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Re: [Dbpedia-discussion] Using DBpedia resources as skos:Concepts?

From: Pat Hayes <phayes@ihmc.us>
Date: Thu, 5 Nov 2009 13:52:45 -0600
Cc: Alexandre Passant <alexandre.passant@deri.org>, Richard Cyganiak <richard@cyganiak.de>, dbpedia-discussion@lists.sourceforge.net, SKOS <public-esw-thes@w3.org>
Message-Id: <50D60BF4-3B30-4026-AEFB-45E50C5F2432@ihmc.us>
To: Leonard Will <L.Will@willpowerinfo.co.uk>

On Nov 4, 2009, at 6:43 AM, Leonard Will wrote:

> On Wed, 4 Nov 2009 at 08:15:18, Alexandre Passant <alexandre.passant@deri.org 
> > wrote
>> I think that is the question that should be answered here.
>> The SKOS spec says: "A SKOS concept can be viewed as an idea or  
>> notion; a unit of thought. However, what constitutes a unit of  
>> thought  is subjective, and this definition is meant to be  
>> suggestive, rather  than restrictive."
>>
>> So, do the SKOS implementors consider that, while subjective,  
>> anything can be allowed to go under skos:Concept ?
>> If not, shouldn't a disjunction be introduced in SKOS to prevent  
>> that ?
>>
>> I find all these SKOS properties more that useful, but that  
>> subjectivity regarding skos:Concept is imo an issue - I personally  
>> limit the use of skos:Concept to non-physical objects / abstract  
>> notions, but since that's subjective, someone else will use it for  
>> anything, e.g. foaf:Person, and may lead to disagreement between us  
>> - and related applications.
>>
>> Thanks,
>>
>> Alex.
>
> From the point of view of thesaurus standards, "concept" is used  
> with a very general meaning - "unit of thought" - which was  
> introduced to distinguish between that and the various different  
> "terms" that may be used to label it. A concept is defined by its  
> scope note, if present, and/or by its various terms and relationships.
>
> In a thesaurus, concepts are divided into several disjoint facets,  
> such as people, objects, activities, disciplines, places, times, and  
> "abstract concepts" such as "peace", "friendship", "intellectual  
> property" and so on.

I have to say, I find this extremely puzzling. Taking the second  
paragraph at face value, so that 'people' means actual living people,  
etc.,. then none of these real things are in what I would understand  
the category "unit of thought" to be. Both that opaque phrase and the  
word "concept" are usually understood to have some kind of  
psychological connection. The concept of an object is not the object  
itself, precisely because the concept, but not the object, can indeed  
be the stuff of a thought: a concept is an idea of a thing, not the  
actual thing. One cannot burn a concept, or make love to it, or kill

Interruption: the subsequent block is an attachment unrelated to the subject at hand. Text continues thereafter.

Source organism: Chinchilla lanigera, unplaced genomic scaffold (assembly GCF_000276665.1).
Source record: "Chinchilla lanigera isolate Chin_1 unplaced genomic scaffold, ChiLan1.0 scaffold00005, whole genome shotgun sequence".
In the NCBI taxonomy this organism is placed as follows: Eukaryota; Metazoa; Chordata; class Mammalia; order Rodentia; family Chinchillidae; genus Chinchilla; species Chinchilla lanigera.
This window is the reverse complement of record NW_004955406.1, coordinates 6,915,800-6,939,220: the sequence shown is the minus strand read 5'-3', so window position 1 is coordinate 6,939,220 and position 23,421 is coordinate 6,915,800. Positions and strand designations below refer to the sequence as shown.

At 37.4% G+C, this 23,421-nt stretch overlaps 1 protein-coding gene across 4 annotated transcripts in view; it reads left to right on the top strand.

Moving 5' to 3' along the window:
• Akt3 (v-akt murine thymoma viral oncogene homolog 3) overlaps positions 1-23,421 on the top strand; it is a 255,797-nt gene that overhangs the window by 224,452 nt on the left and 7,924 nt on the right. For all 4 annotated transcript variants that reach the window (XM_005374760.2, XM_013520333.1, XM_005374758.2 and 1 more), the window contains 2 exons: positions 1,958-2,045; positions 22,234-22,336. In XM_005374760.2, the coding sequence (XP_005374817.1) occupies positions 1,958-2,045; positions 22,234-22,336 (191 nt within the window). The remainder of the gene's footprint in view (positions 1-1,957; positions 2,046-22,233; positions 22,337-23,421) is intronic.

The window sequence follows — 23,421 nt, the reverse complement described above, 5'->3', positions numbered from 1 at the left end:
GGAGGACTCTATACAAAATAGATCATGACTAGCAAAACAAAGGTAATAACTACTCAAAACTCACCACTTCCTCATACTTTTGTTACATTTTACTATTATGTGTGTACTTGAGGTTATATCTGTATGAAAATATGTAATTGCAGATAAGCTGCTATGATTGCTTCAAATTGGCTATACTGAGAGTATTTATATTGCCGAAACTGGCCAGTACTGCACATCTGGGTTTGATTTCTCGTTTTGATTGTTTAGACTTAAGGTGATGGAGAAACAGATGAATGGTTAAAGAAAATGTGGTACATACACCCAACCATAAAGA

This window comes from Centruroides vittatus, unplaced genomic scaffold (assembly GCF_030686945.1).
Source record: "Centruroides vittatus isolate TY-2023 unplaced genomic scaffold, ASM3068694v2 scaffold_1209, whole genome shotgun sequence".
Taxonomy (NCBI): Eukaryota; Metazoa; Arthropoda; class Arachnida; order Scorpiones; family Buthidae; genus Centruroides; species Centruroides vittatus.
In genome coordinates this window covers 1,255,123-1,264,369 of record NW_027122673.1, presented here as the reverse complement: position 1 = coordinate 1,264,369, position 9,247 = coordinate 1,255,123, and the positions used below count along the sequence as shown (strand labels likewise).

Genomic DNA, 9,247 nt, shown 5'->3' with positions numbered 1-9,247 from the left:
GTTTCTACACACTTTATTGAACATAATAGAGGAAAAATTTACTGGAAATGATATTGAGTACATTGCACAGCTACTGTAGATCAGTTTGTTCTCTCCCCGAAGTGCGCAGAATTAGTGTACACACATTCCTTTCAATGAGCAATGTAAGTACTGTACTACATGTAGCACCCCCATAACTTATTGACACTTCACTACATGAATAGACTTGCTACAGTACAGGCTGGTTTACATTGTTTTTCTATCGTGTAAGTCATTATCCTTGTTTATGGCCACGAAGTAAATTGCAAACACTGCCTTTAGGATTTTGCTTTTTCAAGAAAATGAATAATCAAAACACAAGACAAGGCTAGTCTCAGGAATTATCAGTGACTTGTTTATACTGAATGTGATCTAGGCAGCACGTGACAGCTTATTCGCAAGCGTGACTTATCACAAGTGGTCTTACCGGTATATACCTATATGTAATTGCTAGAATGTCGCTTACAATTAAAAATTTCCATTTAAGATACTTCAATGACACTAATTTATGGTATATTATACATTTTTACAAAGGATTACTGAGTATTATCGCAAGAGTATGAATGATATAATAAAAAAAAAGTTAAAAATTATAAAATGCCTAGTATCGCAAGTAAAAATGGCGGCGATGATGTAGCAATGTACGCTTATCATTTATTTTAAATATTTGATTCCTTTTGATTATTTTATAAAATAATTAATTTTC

it. One cannot usually even observe it. One can however learn it, or  
form it mentally, or fail to understand it: none of which can be done  
to physical things. And even if one slurs the use/mention distinction  
(a bad idea, but even if) so that this is understood to refer to the  
object of a thought, the thing the thought is *about*, it still is a  
very odd notion. Most things in the universe have never been thought  
about. There are surely objects that have never been thought about and  
never will be thought about (a particular grain of sand on a beach  
during the fall of Carthage) so which cannot ever be a "unit of  
thought" even in this broken sense of being the referent (rather than  
the content) of a thought.

BTW, there is yet another problem with the phrase "unit of thought",  
which is its presumption that thoughts can be divided into "units".  
But let us leave that issue aside, as the other is more pressing.

There seems to be a problem in the very heart of the SKOS design. Is  
it talking about things, or about concepts of things? Y'all really  
need to get this straight before proceeding.

>
> The choice of these facets may vary in different applications;  
> "people" could be part of an "organisms" facet, for example, and  
> might or might not include "organisations" or "groups of people".
>
> As SKOS was developed to handle thesaurus structures, I believe that  
> the use of "concept" in SKOS is in accordance with this. Mrs Obama  
> is an "instance" of a concept within the "people" facet.

Mrs Obama is a living, breathing human being. To my mind, that is  
enough to prevent her ever being a concept. She may well have a  
concept of herself, and others also may have concepts of her. But none  
of these concepts of her are the lady herself.

Pat Hayes

>


>
> Leonard Will
>
> -- 
> Willpower Information     (Partners: Dr Leonard D Will, Sheena E Will)
> Information Management Consultants            Tel: +44 (0)20 8372 0092
> 27 Calshot Way                              L.Will@Willpowerinfo.co.uk
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>
>
>

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Received on Thursday, 5 November 2009 19:54:18 GMT

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